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"The prevailing assumption is that we know what's best for others, and we are going to use our economic stick to make everyone live in the way we want." This wasn't said by some Californian leftists carrying a battered placard outside the White House to protest its policy of economic coercion. It was actually said in 1996 by Richard Cheney, then chairman of the Halliburton Corp., which was indirectly doing business with Iran. Cheney was furious about the American policy of sanctions against Iran. Now he is vice president of the U.S. and supports sanctions against Iran.

Cheney of 1996 and Mahmoud Ahmadinejad of 2006 have something in common: They're disgusted by how the world is run by the U.S. And it's not only them. The ideological mishmash that includes the charm of exporting democracy as well as labeling states according to their degrees of 'evil' has become in the best case a cartoon and in the worst, a blood-soaked tragedy in Iraq. The problem is that the marketer of that ideology is the only power today that might be able to block the threat of a nuclear Iran. And there is no choice but to admit that the Israelis are the last party capable of ideologically or politically criticizing the bouncer, even if he looks like a bully and acts like one, too. But the belief in force also deserves examination, precisely because of the feeling that the U.S. doesn't really have a ready answer to the Iranian challenge.

On this matter, George W. Bush is no different than his predecessors. Since the Khomeini revolution, the U.S. has found it difficult to maintain a consistent policy on Iran. President Ronald Reagan detested the Iranian revolutionaries, but he also got the hostages back from them and conducted roundabout deals with them with Israel's help. George Bush Sr. was Reagan's vice president at the time of the Iran-contra affair. He knew about some of those deals and did not manage to formulate a clear American policy against Iran. Iraq was more interesting to him. Even the Clinton administration, which took some relatively small practical steps to advance U.S.-Iranian relations, also imposed sanctions Bush Sr. never managed to enforce.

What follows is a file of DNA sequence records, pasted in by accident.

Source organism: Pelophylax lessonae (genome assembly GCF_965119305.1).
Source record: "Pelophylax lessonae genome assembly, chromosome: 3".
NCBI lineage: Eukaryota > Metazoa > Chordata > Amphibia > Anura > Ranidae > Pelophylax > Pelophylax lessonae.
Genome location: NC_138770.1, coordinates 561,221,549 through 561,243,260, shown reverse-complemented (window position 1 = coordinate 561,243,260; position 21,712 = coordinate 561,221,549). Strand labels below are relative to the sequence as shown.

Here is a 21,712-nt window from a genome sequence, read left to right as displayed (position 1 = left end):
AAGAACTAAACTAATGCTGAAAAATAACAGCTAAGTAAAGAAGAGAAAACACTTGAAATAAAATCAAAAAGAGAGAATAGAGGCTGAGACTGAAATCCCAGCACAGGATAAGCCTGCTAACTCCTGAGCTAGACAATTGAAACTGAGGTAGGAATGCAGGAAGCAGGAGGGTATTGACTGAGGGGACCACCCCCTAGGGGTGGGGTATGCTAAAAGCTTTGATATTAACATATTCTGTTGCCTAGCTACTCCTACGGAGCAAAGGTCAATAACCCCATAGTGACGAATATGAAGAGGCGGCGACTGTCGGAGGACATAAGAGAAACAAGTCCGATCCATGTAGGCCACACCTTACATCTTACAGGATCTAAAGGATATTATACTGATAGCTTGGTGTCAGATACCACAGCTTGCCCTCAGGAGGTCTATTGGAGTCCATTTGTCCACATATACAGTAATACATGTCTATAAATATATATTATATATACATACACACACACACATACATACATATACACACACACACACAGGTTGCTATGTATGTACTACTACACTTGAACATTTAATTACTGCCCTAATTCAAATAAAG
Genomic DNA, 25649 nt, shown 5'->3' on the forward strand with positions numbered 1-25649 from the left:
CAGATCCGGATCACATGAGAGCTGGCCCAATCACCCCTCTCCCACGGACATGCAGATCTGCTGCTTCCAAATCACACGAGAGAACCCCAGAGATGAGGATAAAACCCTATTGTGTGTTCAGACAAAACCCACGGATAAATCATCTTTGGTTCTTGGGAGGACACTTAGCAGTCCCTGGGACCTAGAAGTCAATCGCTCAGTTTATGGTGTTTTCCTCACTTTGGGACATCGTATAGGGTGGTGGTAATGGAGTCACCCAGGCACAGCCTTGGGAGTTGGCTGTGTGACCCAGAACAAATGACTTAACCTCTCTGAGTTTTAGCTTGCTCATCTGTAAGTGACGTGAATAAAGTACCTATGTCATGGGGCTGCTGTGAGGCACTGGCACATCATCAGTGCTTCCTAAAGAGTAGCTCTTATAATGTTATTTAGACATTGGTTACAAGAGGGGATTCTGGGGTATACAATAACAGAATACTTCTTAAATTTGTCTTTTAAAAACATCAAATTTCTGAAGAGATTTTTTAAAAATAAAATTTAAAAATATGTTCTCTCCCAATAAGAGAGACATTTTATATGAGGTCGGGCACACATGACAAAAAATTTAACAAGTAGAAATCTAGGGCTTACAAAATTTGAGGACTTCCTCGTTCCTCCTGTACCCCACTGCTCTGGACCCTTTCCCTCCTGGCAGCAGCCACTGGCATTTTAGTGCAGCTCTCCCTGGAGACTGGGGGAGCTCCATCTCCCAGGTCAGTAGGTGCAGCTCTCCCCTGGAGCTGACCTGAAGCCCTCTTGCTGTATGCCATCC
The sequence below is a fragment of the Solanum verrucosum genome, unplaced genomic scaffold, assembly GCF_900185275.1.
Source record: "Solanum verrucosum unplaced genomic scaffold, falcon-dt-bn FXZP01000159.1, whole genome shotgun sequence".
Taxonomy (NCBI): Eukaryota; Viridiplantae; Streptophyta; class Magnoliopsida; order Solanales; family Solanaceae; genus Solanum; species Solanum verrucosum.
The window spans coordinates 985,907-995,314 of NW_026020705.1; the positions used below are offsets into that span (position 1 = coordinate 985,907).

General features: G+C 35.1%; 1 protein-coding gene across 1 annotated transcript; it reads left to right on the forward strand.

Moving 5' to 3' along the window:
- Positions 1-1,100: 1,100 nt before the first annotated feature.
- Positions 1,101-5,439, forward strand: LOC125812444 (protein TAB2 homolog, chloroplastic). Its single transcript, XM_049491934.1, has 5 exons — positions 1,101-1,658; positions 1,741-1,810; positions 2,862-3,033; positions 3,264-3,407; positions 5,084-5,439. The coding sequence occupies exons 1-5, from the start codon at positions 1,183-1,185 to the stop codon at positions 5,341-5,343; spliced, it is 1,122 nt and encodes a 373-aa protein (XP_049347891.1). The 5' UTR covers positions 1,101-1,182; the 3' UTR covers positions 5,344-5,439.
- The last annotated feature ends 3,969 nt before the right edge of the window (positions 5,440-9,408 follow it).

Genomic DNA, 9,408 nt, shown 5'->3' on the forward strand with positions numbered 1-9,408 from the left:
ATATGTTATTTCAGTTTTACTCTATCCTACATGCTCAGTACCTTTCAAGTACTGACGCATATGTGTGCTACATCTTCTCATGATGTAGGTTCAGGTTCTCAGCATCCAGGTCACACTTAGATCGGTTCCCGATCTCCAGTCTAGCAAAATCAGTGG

The trauma of the revolution, the hostage crisis and the loss of influence in Iran dictates American policy to this day, and deepens the feeling that the U.S. is more successful at coming up with an ideology than actually implementing it. Otherwise, there is no way to understand why it agreed to negotiate with North Korea, whose leader is not exactly a democrat and apparently has nuclear weapons, yet was forcibly dragged into negotiations with Iran after Bush, racing to Tehran with sword drawn, realized he had lost his European, Russian and Chinese soldiers. Now, after approving an incentives package for Iran, Bush became terribly angry after Iran said it was not prepared to adopt the package wholeheartedly and still had negotiation conditions. Bush and the international community - which still hasn't come up with an efficient way to domesticate rogue countries - once again are rolling from one 'deadline' to the next with the same old merchandise that stinks of the colonialist spirit of the carrot and the stick - or a military threat.

It is best to admit frankly that the international community does not have real solutions to guarantee an absolute end to Iran's nuclear development. It is possible that the international ruckus has been too late, and it wouldn't be baseless to assume that Iran, if it wants it very much, will have nuclear weapons like India, Pakistan and apparently Israel all do. If that assumption is true, then the next question on the agenda in a few years will be how to prevent Iran from making use of its nuclear capability. An answer may be found to that question if instead of now pouncing on Iran with a barrage of sanctions, a multi-year plan is proposed, a plan that relates to Iran as a society in that institution known as the 'family of nations,' and not only as an arms storehouse that must be destroyed.